The decline of Hindus in Kerala needs no introduction. From 56% in 2001, the Hindu population has came down to 54% in 2011, a repetition of of declining Hindu population from previous decades. It is pretty much clear that in coming decades we shall see a situation in Kerala similar to Kashmir (where Hindus have been displaced by Muslims) or North Eastern states (where Hindus has been replaced by Christians), with declining Hindu influence and population and rise of Abrahamisms.
To start , let us mention that the heritage of Kerala is essentially Hindu. Early Sangam age Tamil texts like Pathitrupathu, which praises Chera kings (the dominant ancient dynasty of Kerala), was composed around 2000 years ago and mentions how the Chera king washed the idol of Goddess Kannagi in the holy waters of Ganga in north. This means that the Keralites were Hindus back then and considered Ganga as a holy river just like modern Hindus. Also, in Chera coins we find Hindu symbols like Trishula and axe which is the symbol of Bhagwan Shiva. Later, during the time of second Cheras, kings Kulasehkhara Azhvar and Cheraman Perumal Nayanar were Vaishnavite and Shaivite kings respectively. So it means that the Keralites were Hindus since time immemorial.
Authors like Ezhuthachan, Cherussery, Poonthanam, Kunjan Nambiyar, Unnayi Variyar, Kottayathu Thampuran, Venmani Nambuthiris, Pandalam Kerala Varma, Raja Raja Varma, Kottarathil Shankunni, Kunjikuttan Thampuran, Valiya Koil Thampuran, Ramapurattu Variyar, Ravi Varman Thampi etc made bulk of contribution to development of mainstream Malayalam. These authors were all orthodox and devout Hindus. So modern Malayalam itself can be termed as a ‘Hindu’ language.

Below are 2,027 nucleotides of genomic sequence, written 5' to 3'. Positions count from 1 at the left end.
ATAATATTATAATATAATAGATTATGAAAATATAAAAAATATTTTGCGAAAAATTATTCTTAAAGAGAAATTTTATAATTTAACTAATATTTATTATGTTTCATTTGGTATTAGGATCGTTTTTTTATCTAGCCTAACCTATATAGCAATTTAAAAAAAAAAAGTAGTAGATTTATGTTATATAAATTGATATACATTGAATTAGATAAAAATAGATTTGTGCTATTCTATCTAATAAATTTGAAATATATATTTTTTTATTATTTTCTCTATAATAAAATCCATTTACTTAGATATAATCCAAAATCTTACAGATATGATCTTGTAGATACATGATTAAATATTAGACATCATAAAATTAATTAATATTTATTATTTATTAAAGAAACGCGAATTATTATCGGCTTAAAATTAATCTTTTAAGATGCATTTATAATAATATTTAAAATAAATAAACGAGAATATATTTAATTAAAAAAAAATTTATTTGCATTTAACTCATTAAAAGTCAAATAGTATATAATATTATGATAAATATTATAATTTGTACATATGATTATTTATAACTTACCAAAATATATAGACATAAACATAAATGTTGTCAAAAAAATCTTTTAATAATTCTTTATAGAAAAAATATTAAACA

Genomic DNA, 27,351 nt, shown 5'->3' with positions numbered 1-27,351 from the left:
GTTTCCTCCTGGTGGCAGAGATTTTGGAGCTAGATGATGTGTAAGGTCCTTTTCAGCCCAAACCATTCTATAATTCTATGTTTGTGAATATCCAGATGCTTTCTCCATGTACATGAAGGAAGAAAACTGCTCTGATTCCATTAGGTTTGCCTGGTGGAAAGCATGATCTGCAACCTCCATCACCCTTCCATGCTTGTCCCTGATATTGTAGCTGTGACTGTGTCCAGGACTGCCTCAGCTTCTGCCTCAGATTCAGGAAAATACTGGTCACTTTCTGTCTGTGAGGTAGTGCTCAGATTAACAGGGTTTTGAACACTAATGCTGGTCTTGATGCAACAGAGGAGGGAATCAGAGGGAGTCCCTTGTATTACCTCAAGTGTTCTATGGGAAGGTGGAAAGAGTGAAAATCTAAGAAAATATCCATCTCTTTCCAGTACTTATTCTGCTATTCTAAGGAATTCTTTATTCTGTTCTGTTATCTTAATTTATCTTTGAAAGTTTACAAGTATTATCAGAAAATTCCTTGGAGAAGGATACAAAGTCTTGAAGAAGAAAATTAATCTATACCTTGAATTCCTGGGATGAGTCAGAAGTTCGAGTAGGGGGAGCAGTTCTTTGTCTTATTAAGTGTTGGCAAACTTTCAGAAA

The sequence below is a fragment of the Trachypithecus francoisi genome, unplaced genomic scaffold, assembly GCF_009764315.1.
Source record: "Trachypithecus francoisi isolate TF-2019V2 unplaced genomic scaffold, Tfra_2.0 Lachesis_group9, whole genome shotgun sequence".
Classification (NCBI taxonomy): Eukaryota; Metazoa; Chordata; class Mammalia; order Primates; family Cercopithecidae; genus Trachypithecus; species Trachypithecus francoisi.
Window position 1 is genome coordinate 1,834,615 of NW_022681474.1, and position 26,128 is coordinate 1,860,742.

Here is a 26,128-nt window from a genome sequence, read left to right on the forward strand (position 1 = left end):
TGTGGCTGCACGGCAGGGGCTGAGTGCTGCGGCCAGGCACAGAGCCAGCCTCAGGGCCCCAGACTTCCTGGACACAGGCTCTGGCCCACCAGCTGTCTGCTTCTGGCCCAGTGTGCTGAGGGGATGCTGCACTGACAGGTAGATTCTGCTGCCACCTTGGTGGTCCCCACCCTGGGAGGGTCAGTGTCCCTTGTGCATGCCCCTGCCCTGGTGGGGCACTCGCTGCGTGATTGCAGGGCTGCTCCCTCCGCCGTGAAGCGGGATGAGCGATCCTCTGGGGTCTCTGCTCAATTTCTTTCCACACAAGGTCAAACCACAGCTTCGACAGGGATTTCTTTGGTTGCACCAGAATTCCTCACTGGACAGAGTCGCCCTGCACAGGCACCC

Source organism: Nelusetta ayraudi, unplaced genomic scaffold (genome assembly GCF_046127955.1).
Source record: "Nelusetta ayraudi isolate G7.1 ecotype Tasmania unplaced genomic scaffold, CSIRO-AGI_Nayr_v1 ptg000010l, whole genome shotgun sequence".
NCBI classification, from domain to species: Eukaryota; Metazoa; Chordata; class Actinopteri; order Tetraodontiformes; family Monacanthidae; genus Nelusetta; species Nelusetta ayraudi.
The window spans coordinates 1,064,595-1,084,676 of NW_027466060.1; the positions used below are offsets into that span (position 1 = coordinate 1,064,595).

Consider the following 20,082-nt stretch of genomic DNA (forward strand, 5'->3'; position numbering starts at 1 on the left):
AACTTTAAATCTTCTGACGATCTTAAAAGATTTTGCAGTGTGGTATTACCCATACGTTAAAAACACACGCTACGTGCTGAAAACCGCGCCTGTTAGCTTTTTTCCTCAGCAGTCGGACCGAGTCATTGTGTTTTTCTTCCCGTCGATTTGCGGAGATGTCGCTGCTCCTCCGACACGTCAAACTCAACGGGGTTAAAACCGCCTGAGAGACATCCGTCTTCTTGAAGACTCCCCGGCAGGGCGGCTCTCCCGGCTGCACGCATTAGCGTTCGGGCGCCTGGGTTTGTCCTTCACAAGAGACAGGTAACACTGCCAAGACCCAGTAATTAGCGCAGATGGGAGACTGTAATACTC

To sum up, heritage of Kerala and modern Malayalam is purely Hindu. But to distort this fact, there is a lot of propaganda widespread among Keralites, made popular by Abrahamists or secular left-liberals. These include the legend of St. Thomas (who is said to be disciple of Jesus) arriving in Kerala during 1st century CE and conversion of last Chera king Cheraman Perumal into Islam and his pilgrimage to Mecca . These are two of the main historical assaults on Hindu history of Kerala.
First, let us take the myth of St. Thomas. None of the Sangam age works dating back to that period mentions presence of Christians in Kerala during that time. Further, there is no archaeological evidence for the presence of Christianity in Kerala during that time either. The myth states that Thomas managed to convert Nambuthiri Brahmins. But Nambuthiris or Malayala Brahmins are not encountered in Sangam corpus or inscriptions (Brahmins of Kerala were Tamils back then) and the community was mostly formed in medieval times only. So what historical basis is there for this nonsensical myth? Further, according to the myth, Thomas was killed in Mylapore near Chennai. We know that Christians were non existent in Tamil Nadu until recently. So this myth is purely absurd.
Now for the Cheraman Perumal myth – the Perumal reign was just started during 8th century, and the historical Cheraman Perumal Nayanar was a Shaivite king (evident from his inscriptions) and the legend says that he went to Kailasa. This event is narrated in many ancient temples dating back to medieval period. The pilgrimage to mecca could only have been a bastardized version of this legend. Further, the rule of Cheras continued till around 11-12th centuries, so the claim that last Cheraman Parumal converted during 8th century is ridiculous.
These are the historical assaults on Kerala Hindus. In next part, we shall look at the present day assaults on Kerala Hindus.
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